The other satellite launched yesterday?  It’s an experimental satellite operated by the Air Force Research Lab (AFRL).  It’s part of Automated Navigation and Guidance Experiment for Local Space (ANGELS) program and according to this post, it will “… test new space situational awareness techniques and technologies while performing safe, automated spacecraft operations to support and enhance future U.S. missions.”  This seems to be in line with the GSSAP satellite mission, so it might be an experimental satellite which has test sensors to be used eventually on future GSSAP satellites.  As near as I can tell, some of the research from not only ANGELS, but MidSTEP programs may have helped form GSSAP from past experiments.  But, ANGELS will be the experimental satellite for the AFRL to play around with for now.

Just how good will these satellites be at space surveillance?  The USAF seems to think they’ll be great.  But maybe the USAF is missing an opportunity.  Maybe they can also use them to bridge the current diplomatic kerfuffle with the Russians.  Maybe, just maybe, the GSSAP satellites could check in on the geckos.  Peek in the window, if you know what I mean.

Satellites Track the Re-floating of a Cruise Ship

This should float your boat ;-). Image hosted on

Yes, the European Union types are using satellites to monitor the re-floating of the Costa Concordia cruise ship.  This Airbus Defence & Space post notes that the satellites are involved as part of the Copernicus Emergency Management System (CEMS).  They are:  TerraSAR-X and Pleiades satellites.  TerraSAR-X is a Synthetic Aperture Radar (SAR) satellite that is very accurate in its “image” taking.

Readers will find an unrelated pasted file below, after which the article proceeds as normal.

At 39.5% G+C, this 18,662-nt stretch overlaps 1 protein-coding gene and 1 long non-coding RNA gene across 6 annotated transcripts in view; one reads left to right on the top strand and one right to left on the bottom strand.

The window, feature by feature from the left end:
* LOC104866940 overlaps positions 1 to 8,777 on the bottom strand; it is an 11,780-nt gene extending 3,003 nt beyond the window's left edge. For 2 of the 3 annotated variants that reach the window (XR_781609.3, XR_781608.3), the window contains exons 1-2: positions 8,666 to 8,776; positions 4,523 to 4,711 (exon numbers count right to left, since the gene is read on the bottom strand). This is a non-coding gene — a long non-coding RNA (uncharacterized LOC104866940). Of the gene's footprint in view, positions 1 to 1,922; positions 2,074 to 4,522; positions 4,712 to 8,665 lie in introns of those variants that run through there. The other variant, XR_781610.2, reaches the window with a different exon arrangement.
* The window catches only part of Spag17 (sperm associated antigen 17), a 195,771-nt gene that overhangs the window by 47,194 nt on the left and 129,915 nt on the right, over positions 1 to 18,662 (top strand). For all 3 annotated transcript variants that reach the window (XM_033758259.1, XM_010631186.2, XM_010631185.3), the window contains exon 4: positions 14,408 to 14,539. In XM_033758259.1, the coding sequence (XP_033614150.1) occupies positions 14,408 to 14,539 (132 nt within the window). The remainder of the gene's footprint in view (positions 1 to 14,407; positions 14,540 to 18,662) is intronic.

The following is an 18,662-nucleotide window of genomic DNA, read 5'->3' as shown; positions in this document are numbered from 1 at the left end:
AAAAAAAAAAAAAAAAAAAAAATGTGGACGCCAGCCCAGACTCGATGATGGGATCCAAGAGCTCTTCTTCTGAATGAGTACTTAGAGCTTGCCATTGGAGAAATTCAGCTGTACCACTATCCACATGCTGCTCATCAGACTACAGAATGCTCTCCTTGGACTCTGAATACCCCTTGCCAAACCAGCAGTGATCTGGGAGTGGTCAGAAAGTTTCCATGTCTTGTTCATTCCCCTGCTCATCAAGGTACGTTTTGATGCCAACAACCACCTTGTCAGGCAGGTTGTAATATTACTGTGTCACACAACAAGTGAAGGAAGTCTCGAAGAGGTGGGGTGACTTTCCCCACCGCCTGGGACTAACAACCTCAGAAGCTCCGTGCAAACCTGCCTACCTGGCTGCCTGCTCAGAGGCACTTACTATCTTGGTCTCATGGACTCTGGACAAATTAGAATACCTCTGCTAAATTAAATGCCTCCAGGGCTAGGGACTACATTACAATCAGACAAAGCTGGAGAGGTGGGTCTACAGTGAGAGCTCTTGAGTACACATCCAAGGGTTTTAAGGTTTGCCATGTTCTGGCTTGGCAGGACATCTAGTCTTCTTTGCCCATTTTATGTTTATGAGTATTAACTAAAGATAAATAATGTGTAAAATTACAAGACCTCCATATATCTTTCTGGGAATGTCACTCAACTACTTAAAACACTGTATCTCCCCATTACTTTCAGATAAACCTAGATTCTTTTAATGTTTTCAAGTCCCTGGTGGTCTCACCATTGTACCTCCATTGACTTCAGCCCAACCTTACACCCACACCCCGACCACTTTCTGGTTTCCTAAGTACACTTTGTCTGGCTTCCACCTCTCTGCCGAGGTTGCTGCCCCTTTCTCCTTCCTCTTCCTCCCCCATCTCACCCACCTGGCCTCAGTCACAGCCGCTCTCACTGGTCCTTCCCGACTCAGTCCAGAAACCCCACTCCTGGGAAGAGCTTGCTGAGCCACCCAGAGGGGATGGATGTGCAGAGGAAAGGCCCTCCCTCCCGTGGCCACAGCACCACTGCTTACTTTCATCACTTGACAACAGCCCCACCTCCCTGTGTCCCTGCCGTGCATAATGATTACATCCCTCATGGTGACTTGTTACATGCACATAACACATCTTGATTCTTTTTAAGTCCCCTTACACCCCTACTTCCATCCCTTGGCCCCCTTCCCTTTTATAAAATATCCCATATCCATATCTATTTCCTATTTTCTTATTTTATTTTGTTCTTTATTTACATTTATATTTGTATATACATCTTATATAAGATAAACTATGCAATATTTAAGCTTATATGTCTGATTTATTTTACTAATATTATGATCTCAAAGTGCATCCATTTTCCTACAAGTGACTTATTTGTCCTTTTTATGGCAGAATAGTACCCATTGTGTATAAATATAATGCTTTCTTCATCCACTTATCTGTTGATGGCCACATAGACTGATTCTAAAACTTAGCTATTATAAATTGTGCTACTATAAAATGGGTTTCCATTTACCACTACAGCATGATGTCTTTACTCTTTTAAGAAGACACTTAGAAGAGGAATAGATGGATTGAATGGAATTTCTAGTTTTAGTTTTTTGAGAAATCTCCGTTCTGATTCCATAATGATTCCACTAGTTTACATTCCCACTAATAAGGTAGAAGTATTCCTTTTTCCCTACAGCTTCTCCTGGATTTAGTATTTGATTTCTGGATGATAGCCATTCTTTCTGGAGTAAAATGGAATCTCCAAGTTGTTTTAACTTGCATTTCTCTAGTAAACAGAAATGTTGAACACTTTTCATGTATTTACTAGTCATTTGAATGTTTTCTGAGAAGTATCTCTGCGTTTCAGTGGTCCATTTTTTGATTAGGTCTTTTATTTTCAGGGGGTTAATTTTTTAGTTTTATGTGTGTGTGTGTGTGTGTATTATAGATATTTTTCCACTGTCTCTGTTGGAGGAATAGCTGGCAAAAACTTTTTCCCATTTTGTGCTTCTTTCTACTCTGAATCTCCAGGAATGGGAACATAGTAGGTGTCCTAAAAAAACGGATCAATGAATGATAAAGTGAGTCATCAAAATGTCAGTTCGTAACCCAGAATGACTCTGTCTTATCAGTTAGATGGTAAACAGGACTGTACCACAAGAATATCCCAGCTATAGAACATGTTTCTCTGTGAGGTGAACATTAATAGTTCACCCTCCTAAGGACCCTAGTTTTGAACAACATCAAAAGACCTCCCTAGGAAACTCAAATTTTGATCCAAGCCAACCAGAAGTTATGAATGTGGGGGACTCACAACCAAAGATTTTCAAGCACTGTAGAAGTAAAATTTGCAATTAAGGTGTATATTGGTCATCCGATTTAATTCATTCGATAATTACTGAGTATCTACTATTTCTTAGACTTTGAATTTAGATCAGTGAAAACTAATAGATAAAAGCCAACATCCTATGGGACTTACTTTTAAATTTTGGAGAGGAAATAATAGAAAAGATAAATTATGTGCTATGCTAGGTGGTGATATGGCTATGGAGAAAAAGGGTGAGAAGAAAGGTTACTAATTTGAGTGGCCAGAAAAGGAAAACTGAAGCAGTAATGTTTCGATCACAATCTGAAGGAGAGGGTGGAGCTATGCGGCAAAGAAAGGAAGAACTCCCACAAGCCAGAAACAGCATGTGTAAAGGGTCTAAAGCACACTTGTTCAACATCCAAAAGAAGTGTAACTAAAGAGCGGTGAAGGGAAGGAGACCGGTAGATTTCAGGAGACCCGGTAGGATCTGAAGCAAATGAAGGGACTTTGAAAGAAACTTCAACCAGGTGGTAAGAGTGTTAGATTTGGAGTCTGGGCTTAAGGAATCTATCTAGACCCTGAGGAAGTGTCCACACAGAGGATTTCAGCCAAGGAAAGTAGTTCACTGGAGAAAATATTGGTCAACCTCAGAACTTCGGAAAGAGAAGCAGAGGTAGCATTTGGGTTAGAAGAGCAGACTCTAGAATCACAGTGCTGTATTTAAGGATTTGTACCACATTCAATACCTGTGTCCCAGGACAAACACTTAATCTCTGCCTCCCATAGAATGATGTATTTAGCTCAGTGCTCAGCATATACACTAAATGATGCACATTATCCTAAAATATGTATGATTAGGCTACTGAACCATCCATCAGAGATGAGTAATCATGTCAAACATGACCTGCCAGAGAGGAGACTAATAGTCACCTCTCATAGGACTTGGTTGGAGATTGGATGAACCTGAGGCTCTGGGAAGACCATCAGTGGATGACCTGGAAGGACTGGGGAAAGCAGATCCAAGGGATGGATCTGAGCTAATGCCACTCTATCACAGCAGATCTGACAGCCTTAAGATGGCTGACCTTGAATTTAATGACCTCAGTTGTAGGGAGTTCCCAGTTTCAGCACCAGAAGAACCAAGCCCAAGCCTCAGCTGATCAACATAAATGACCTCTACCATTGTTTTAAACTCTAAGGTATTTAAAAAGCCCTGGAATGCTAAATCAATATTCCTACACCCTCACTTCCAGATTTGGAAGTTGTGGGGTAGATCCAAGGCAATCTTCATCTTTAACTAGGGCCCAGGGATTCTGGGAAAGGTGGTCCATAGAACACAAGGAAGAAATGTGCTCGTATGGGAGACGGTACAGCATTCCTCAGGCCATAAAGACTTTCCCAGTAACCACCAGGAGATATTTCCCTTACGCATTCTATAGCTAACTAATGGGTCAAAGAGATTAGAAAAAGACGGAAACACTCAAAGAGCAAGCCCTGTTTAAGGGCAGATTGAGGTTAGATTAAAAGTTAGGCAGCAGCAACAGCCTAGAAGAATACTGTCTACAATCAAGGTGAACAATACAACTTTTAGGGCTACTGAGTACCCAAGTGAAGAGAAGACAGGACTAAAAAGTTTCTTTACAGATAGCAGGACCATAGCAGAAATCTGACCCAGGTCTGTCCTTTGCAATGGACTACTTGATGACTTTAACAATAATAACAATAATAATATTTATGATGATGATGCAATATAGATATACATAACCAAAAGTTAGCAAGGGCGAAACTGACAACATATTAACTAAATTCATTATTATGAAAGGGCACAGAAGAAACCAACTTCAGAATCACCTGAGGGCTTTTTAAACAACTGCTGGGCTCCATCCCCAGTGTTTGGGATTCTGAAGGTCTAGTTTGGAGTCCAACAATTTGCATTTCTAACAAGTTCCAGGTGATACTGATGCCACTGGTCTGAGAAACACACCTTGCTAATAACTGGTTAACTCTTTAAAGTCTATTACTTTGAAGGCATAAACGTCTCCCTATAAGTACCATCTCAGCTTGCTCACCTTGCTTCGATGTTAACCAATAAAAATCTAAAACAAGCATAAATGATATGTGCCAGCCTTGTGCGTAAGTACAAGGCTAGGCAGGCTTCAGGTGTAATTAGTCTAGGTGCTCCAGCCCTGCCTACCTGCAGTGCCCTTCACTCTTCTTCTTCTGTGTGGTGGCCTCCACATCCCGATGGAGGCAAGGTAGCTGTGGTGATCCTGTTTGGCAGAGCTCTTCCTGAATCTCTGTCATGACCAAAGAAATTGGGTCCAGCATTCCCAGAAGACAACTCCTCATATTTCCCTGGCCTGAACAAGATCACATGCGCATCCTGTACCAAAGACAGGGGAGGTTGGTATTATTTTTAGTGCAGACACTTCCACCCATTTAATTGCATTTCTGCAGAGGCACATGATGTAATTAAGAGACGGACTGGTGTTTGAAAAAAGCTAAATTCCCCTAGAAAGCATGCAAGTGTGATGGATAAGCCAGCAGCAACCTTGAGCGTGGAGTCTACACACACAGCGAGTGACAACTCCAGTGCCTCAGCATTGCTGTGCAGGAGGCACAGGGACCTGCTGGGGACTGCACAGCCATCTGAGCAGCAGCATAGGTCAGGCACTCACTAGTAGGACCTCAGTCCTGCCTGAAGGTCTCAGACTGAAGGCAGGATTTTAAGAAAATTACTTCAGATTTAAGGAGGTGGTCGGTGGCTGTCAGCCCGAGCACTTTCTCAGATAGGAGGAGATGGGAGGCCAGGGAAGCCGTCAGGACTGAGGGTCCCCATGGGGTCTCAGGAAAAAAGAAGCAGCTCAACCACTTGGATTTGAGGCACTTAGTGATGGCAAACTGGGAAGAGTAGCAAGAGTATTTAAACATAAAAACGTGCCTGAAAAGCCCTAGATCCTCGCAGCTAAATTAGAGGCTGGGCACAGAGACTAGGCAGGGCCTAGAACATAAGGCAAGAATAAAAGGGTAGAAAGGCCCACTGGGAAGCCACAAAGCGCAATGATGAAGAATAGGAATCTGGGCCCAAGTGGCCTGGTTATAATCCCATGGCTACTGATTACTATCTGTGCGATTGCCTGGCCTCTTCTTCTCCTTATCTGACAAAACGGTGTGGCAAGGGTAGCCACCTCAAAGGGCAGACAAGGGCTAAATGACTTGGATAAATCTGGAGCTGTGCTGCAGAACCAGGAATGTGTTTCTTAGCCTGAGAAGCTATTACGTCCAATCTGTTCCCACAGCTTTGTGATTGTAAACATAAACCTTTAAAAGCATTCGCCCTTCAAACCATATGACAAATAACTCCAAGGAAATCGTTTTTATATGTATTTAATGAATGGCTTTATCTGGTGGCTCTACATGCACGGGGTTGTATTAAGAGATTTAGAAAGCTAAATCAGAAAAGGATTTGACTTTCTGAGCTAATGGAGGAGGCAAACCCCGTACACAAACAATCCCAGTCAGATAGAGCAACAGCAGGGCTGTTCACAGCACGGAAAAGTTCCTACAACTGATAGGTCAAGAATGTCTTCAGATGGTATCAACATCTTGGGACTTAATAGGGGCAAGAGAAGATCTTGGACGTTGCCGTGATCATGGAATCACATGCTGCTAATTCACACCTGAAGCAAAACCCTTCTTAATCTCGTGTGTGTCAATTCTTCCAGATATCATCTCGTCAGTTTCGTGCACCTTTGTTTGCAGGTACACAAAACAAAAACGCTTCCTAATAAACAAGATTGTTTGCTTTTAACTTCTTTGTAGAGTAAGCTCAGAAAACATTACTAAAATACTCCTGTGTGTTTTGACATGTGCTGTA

The Pleiades satellites are just imagery satellites tasked this time by the EU through CEMS to take some overhead images of the progress occurring as the ship gets re-floated.  Why were the satellites tasked?  Worker safety?  Making sure no reefs suddenly appear?  Monitoring for wayward ship traffic?  No, silly, the satellites are being used for pollution detection.  Yup, protecting the Mediterranean from pollution, because, you know, all those kids peeing and playing in the surf along the Italian beaches aren’t polluting the water at all.

My guess is the satellites are probably looking for oil slicks and things like that–although UAVs could do the same job for less money in this case.  More interesting is the fact that the CEMS exists.  It’s new information to me and seems to duplicate, in a few ways, the United Nations Satellite Disaster Charter, which I’ve talked about here.  Except that only European Union Members can activate the CEMS for their purposes.

If you’d like to see a before and after picture, then Astrium has this nifty little tool that allows you to drag the line left or right, on this page.

Top Secret Satellites Involved in International Justice? posted my article about this last Friday.  I note that a lot of different space assets seem to have been brought to bear to clarify how the MH17 passengers were murdered.  If you want to read more, please read:  Can Top Secret Satellites Aid in International Justice?

DIY Space: Build A LEGO ISS

The LEGO ISS. Image from the LEGO Ideas site.

Okay, okay!  Really this is about voting for the ability to build the International Space Station out of LEGOs.  Found on the LEGO Ideas website, this particular LEGO model of the ISS stands out because of the details the designer, XCLD, put into it.  There are over 1000 LEGO pieces that have gone into the design and it looks pretty neat.

The thing is, if you like the idea of an ISS kit like this one, then it would be good for you to go vote on it, which you can do on the linked site provided.  Maybe your vote will be the one that pushes LEGO over the edge so that this kit goes from concept to reality.

The model will also include solar panels and Progress/Soyuz capsules.  There is no evidence of any SpaceX Dragon or Orbital Cygnus capsules included with the kit, so some Americans might be disappointed. No word on pricing, but LEGO kits with 1000+ pieces tend to approach the $100 price point.

Also, as a reminder since CollectSpace brought this oldie but goodie up again.  Remember the LEGO Hubble Telescope model I wrote about a while ago?  As you can see from the image below, it looks quite nifty.  Well, that’s still up for voting too.  If you would like to give that model a chance at going into production, then a vote from you might also help.  Go to this page to vote on it.

Image from LEGO Ideas website.